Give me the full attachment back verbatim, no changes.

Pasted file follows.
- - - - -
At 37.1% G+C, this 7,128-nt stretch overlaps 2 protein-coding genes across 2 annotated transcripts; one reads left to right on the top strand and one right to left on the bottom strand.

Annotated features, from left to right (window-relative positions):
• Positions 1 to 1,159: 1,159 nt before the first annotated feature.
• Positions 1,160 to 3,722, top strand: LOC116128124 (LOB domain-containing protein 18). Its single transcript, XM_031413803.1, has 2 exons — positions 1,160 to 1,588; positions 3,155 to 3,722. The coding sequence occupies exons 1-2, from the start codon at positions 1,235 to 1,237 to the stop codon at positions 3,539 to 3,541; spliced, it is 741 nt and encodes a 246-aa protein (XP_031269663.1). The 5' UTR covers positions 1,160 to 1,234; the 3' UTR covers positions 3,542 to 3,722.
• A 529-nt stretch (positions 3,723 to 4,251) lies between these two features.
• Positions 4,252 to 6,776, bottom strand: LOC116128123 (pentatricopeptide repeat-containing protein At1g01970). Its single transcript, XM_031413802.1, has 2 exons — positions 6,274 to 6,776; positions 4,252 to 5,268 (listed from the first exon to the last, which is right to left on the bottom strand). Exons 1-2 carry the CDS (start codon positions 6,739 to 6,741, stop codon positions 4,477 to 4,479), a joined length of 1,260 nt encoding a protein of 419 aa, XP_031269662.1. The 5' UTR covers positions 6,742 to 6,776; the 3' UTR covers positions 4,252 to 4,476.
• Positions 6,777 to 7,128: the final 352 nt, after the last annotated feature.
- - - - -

At 37.1% G+C, this 7,128-nt stretch overlaps 2 protein-coding genes across 2 annotated transcripts; one reads left to right on the top strand and one right to left on the bottom strand.

Annotated features, from left to right (window-relative positions):
• Positions 1 to 1,159: 1,159 nt before the first annotated feature.
• Positions 1,160 to 3,722, top strand: LOC116128124 (LOB domain-containing protein 18). Its single transcript, XM_031413803.1, has 2 exons — positions 1,160 to 1,588; positions 3,155 to 3,722. The coding sequence occupies exons 1-2, from the start codon at positions 1,235 to 1,237 to the stop codon at positions 3,539 to 3,541; spliced, it is 741 nt and encodes a 246-aa protein (XP_031269663.1). The 5' UTR covers positions 1,160 to 1,234; the 3' UTR covers positions 3,542 to 3,722.
• A 529-nt stretch (positions 3,723 to 4,251) lies between these two features.
• Positions 4,252 to 6,776, bottom strand: LOC116128123 (pentatricopeptide repeat-containing protein At1g01970). Its single transcript, XM_031413802.1, has 2 exons — positions 6,274 to 6,776; positions 4,252 to 5,268 (listed from the first exon to the last, which is right to left on the bottom strand). Exons 1-2 carry the CDS (start codon positions 6,739 to 6,741, stop codon positions 4,477 to 4,479), a joined length of 1,260 nt encoding a protein of 419 aa, XP_031269662.1. The 5' UTR covers positions 6,742 to 6,776; the 3' UTR covers positions 4,252 to 4,476.
• Positions 6,777 to 7,128: the final 352 nt, after the last annotated feature.